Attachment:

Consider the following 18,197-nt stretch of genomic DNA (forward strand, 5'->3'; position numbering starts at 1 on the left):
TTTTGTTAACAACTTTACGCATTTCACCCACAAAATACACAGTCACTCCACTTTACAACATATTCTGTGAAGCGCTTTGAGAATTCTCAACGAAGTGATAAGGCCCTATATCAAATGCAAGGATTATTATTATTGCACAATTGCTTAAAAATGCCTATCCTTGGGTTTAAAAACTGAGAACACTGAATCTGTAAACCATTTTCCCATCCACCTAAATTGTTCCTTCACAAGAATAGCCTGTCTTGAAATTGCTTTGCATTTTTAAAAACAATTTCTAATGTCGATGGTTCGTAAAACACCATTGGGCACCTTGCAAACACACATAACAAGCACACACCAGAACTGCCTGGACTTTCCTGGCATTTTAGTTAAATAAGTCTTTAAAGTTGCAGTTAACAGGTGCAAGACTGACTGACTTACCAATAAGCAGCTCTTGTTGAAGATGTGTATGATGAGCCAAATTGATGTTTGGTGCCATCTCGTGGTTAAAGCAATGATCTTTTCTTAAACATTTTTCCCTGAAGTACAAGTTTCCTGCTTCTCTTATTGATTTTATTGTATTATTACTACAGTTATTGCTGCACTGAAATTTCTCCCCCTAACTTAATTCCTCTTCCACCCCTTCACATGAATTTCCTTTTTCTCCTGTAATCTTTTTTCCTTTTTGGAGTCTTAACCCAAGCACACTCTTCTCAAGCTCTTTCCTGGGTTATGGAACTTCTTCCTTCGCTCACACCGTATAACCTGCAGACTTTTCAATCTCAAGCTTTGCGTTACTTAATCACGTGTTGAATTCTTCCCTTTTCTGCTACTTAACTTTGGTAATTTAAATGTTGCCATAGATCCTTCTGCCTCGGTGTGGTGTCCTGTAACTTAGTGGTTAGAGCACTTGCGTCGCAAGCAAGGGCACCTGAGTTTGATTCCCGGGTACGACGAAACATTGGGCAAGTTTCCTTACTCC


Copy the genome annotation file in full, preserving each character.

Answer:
Consider the following 18,197-nt stretch of genomic DNA (forward strand, 5'->3'; position numbering starts at 1 on the left):
TTTTGTTAACAACTTTACGCATTTCACCCACAAAATACACAGTCACTCCACTTTACAACATATTCTGTGAAGCGCTTTGAGAATTCTCAACGAAGTGATAAGGCCCTATATCAAATGCAAGGATTATTATTATTGCACAATTGCTTAAAAATGCCTATCCTTGGGTTTAAAAACTGAGAACACTGAATCTGTAAACCATTTTCCCATCCACCTAAATTGTTCCTTCACAAGAATAGCCTGTCTTGAAATTGCTTTGCATTTTTAAAAACAATTTCTAATGTCGATGGTTCGTAAAACACCATTGGGCACCTTGCAAACACACATAACAAGCACACACCAGAACTGCCTGGACTTTCCTGGCATTTTAGTTAAATAAGTCTTTAAAGTTGCAGTTAACAGGTGCAAGACTGACTGACTTACCAATAAGCAGCTCTTGTTGAAGATGTGTATGATGAGCCAAATTGATGTTTGGTGCCATCTCGTGGTTAAAGCAATGATCTTTTCTTAAACATTTTTCCCTGAAGTACAAGTTTCCTGCTTCTCTTATTGATTTTATTGTATTATTACTACAGTTATTGCTGCACTGAAATTTCTCCCCCTAACTTAATTCCTCTTCCACCCCTTCACATGAATTTCCTTTTTCTCCTGTAATCTTTTTTCCTTTTTGGAGTCTTAACCCAAGCACACTCTTCTCAAGCTCTTTCCTGGGTTATGGAACTTCTTCCTTCGCTCACACCGTATAACCTGCAGACTTTTCAATCTCAAGCTTTGCGTTACTTAATCACGTGTTGAATTCTTCCCTTTTCTGCTACTTAACTTTGGTAATTTAAATGTTGCCATAGATCCTTCTGCCTCGGTGTGGTGTCCTGTAACTTAGTGGTTAGAGCACTTGCGTCGCAAGCAAGGGCACCTGAGTTTGATTCCCGGGTACGACGAAACATTGGGCAAGTTTCCTTACTCC